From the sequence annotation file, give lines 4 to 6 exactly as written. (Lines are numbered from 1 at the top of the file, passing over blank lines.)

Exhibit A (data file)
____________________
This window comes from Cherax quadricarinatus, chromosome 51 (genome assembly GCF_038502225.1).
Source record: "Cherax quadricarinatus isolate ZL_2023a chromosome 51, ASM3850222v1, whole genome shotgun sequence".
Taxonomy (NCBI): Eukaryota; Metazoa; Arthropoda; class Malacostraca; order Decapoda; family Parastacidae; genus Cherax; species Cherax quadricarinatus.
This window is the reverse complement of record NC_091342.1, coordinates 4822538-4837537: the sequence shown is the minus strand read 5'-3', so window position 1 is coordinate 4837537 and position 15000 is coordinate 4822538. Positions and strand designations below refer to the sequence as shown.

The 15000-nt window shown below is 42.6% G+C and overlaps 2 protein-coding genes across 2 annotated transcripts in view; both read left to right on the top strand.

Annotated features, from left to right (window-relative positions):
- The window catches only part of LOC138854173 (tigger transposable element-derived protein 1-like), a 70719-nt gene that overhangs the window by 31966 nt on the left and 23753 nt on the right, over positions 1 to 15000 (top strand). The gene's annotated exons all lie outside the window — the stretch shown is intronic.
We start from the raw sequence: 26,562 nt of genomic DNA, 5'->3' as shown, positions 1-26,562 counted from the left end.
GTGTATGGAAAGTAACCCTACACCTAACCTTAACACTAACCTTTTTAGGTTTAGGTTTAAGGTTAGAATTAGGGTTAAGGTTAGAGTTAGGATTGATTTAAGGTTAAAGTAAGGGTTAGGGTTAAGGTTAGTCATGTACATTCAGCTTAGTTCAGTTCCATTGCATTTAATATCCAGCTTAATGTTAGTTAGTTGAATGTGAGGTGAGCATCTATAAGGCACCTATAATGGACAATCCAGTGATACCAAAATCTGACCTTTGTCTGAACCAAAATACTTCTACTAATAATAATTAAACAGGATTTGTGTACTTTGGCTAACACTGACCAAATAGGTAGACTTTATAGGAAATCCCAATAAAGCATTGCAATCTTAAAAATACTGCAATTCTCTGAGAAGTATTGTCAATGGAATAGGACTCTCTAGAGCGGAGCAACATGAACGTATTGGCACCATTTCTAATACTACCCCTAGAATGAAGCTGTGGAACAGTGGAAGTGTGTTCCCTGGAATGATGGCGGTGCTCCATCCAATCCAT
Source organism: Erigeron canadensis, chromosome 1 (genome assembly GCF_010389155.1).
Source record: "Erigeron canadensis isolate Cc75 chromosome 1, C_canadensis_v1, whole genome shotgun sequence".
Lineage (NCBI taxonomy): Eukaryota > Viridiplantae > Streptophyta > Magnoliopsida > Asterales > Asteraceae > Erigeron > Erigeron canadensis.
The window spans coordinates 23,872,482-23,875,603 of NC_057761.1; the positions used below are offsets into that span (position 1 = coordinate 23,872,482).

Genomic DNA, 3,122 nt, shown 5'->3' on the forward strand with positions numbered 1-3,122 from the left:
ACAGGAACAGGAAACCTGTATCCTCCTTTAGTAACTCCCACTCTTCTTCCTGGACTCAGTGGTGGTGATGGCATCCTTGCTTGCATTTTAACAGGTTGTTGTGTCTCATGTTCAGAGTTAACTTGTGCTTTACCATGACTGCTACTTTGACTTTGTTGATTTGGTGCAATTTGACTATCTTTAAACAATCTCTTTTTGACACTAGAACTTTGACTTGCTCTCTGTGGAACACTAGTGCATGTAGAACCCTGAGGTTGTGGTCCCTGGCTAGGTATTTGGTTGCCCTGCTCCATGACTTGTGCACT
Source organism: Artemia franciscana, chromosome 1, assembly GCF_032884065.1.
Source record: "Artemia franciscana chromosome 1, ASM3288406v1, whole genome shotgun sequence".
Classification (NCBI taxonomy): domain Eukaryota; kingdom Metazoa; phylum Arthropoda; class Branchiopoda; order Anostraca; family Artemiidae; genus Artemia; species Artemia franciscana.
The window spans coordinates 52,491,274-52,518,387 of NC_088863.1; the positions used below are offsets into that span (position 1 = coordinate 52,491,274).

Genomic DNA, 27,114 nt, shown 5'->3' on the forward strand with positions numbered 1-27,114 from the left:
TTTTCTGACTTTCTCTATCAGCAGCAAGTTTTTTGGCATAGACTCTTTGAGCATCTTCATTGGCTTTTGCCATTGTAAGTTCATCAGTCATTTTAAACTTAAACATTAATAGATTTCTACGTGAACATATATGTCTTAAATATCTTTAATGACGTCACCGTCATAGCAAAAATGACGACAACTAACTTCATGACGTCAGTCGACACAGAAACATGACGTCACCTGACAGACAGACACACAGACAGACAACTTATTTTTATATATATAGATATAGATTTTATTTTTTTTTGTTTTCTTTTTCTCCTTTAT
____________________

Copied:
This window is the reverse complement of record NC_091342.1, coordinates 4822538-4837537: the sequence shown is the minus strand read 5'-3', so window position 1 is coordinate 4837537 and position 15000 is coordinate 4822538. Positions and strand designations below refer to the sequence as shown.

The 15000-nt window shown below is 42.6% G+C and overlaps 2 protein-coding genes across 2 annotated transcripts in view; both read left to right on the top strand.

Annotated features, from left to right (window-relative positions):